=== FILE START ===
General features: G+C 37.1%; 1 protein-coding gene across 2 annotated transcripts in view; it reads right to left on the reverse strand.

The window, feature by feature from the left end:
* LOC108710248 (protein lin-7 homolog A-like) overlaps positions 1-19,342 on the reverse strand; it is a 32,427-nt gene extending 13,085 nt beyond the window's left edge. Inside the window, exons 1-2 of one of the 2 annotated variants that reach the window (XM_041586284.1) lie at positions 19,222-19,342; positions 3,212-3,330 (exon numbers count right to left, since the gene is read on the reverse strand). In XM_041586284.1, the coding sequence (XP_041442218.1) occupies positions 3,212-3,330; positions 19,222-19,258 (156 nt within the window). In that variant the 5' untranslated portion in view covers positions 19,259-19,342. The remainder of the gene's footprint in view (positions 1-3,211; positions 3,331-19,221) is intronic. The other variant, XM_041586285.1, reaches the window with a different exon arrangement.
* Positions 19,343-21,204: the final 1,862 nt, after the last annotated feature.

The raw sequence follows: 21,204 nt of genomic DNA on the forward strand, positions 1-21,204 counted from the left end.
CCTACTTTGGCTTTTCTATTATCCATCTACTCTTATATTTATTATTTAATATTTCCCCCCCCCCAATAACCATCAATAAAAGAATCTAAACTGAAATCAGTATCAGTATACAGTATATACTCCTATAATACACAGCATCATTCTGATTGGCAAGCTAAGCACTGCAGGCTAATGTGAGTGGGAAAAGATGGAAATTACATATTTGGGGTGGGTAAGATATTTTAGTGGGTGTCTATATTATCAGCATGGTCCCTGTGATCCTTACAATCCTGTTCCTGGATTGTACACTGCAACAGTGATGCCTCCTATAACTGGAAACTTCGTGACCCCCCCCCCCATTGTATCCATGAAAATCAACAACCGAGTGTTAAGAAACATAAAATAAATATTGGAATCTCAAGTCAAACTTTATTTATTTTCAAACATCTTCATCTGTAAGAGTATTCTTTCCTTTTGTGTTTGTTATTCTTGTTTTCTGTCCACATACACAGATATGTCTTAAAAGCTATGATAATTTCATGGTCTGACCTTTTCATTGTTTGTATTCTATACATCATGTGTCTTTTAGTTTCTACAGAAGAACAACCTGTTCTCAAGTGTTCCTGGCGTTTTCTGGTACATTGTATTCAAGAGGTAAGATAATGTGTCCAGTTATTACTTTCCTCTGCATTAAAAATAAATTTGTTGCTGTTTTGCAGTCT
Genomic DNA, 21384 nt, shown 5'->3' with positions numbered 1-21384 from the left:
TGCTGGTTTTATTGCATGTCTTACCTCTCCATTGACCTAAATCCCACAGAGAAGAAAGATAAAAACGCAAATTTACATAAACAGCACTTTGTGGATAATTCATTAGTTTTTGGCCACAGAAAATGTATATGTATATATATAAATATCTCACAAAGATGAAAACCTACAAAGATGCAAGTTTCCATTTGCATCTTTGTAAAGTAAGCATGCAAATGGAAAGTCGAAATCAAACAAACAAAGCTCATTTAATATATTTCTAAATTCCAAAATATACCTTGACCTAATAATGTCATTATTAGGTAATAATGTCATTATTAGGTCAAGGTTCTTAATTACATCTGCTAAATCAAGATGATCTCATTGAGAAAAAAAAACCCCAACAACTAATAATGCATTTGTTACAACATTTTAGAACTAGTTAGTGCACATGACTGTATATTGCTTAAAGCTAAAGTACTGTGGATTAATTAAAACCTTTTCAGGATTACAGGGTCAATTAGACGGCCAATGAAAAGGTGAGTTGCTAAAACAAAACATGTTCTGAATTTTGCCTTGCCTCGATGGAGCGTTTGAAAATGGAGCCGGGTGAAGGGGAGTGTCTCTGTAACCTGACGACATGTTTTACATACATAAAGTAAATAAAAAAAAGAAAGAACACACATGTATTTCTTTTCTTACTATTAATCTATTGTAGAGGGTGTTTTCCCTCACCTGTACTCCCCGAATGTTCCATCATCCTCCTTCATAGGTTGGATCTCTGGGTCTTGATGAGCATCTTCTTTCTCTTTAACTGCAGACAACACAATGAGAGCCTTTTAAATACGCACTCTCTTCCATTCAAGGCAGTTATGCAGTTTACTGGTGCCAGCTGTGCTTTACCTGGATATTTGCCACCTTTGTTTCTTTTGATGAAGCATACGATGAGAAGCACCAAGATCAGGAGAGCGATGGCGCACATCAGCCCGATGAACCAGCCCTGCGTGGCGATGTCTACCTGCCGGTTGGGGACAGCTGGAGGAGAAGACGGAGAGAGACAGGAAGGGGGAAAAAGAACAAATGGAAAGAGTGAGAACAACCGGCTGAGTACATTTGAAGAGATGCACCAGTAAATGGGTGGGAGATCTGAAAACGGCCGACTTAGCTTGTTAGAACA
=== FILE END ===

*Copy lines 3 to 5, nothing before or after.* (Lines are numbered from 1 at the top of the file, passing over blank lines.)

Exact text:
* LOC108710248 (protein lin-7 homolog A-like) overlaps positions 1-19,342 on the reverse strand; it is a 32,427-nt gene extending 13,085 nt beyond the window's left edge. Inside the window, exons 1-2 of one of the 2 annotated variants that reach the window (XM_041586284.1) lie at positions 19,222-19,342; positions 3,212-3,330 (exon numbers count right to left, since the gene is read on the reverse strand). In XM_041586284.1, the coding sequence (XP_041442218.1) occupies positions 3,212-3,330; positions 19,222-19,258 (156 nt within the window). In that variant the 5' untranslated portion in view covers positions 19,259-19,342. The remainder of the gene's footprint in view (positions 1-3,211; positions 3,331-19,221) is intronic. The other variant, XM_041586285.1, reaches the window with a different exon arrangement.
* Positions 19,343-21,204: the final 1,862 nt, after the last annotated feature.

The raw sequence follows: 21,204 nt of genomic DNA on the forward strand, positions 1-21,204 counted from the left end.